US licensee Warnaco is looking to grow Calvin Klein Jeans and Calvin Klein Underwear’s European operation by several million pounds, with the UK taking centre stage in its growth plans.
Warnaco is planning to significantly drive the retail arm of the business, growing it from contributing half of the brand’s total European revenues to 66% in the next five years.
But Warnaco president and chief executive Helen McCluskey told Drapers this would not come at the expense of its wholesale business, adding she had no intention of exiting any stockists.
“[Wholesale] will always be an incredibly important part of our business, it’s just the bulk of our growth will come from retail,” she said.
Calvin Klein’s retail expansion will concentrate on London, starting with the revamp of its Regent Street store in November, as well as opening in further sites in the capital. Smaller towns and suburbs of London are also being eyed.
McCluskey said Calvin Klein’s underwear business at Warnaco had a “strong foothold” in the UK and aimed to replicate that in its denim division. Currently the brand has four denim stores in the UK, compared with 17 underwear stores.
“We have the same opportunity with jeans here but we have a little bit more work to do on our product. Come 2014 we will start ramping that up.”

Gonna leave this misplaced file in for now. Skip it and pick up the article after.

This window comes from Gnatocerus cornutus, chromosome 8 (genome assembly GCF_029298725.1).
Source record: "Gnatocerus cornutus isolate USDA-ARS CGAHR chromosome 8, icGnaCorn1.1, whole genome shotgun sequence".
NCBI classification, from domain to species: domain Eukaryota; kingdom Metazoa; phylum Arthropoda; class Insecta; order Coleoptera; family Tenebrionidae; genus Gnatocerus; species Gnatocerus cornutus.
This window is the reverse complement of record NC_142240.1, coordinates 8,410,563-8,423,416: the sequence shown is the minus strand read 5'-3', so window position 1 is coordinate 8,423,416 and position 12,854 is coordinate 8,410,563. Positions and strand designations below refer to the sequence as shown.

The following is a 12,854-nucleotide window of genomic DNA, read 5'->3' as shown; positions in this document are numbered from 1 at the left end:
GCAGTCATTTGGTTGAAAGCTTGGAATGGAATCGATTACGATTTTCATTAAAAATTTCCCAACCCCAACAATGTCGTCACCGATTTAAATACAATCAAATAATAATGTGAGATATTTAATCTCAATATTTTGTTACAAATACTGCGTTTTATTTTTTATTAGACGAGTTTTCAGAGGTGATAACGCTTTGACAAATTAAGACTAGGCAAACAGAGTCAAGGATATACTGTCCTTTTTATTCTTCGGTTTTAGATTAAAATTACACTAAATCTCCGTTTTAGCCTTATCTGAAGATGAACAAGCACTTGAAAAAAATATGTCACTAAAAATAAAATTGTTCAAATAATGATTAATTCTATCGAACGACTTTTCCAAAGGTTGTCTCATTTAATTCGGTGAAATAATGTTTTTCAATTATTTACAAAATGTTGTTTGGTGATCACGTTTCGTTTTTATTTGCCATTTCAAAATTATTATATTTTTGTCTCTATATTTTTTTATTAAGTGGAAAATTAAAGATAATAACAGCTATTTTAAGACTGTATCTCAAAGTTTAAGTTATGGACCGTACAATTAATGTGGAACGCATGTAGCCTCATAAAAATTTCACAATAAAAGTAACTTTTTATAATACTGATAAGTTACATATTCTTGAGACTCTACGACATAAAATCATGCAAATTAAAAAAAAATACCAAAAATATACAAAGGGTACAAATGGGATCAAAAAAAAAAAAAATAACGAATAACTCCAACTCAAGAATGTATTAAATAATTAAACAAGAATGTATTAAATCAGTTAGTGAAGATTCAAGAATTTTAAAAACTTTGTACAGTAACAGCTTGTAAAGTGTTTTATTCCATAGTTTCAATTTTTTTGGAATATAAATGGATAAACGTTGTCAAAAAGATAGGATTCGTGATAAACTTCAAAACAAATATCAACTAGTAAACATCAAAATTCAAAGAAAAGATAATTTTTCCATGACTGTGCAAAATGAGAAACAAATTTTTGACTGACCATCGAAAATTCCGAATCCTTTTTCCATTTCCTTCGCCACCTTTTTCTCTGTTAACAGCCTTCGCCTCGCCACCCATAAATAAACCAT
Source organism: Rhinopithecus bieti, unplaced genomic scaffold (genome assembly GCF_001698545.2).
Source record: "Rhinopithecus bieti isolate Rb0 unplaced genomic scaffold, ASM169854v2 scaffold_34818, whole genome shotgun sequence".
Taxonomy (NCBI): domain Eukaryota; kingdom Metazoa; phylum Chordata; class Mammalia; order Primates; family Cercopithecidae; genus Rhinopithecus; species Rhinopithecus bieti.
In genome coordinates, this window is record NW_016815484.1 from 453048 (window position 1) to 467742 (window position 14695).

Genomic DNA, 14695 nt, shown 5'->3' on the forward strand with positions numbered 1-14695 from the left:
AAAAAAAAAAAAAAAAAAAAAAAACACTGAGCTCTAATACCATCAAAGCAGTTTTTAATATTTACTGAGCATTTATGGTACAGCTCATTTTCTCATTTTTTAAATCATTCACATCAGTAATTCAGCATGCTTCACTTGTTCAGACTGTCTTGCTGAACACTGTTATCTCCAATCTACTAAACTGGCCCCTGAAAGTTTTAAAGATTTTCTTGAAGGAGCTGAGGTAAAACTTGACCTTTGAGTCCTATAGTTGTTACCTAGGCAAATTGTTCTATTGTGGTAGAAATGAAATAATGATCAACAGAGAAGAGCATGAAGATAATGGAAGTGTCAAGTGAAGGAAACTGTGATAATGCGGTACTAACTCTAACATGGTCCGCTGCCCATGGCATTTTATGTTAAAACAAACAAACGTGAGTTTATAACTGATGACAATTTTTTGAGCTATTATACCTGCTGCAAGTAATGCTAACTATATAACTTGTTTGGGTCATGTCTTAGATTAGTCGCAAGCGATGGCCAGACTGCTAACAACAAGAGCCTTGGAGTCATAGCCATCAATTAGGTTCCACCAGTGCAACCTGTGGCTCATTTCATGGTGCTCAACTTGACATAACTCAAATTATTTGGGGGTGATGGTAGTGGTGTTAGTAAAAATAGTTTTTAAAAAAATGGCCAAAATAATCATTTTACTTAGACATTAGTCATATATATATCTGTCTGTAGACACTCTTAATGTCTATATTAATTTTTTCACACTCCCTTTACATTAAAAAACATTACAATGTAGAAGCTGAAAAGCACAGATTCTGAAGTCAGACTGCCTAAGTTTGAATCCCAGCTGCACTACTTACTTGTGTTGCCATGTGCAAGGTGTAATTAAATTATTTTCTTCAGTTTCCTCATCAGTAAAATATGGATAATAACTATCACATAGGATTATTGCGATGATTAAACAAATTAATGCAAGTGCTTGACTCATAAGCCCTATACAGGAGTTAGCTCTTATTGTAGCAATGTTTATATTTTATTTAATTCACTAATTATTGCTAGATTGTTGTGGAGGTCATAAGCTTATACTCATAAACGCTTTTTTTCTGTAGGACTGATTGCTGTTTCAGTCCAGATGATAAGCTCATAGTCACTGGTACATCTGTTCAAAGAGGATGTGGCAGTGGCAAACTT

Globally, denim makes up about 25% of the brand’s product mix but McCluskey said she hopes to increase it to 40%.
Womenswear also presents an “enormous opportunity” for Calvin Klein, whose global revenues at Warnaco are dominated by a 55% contribution from men’s clothing and underwear.
“The women’s market is three times the size of men’s so there is huge potential there,” she said. Long term, the ambition is for the women’s side of the business to overtake the men’s. “That will be a focus of this team, to develop the business in jeans and underwear.”
McCluskey is still on the hunt to fill the role of managing director of Warnaco Europe left vacant by Hans Schmitt in July, for which a European leadership council has been created to cover in the interim.
“We are still looking for a replacement,” she told Drapers. “Europe is too big and important not to have someone doing that.”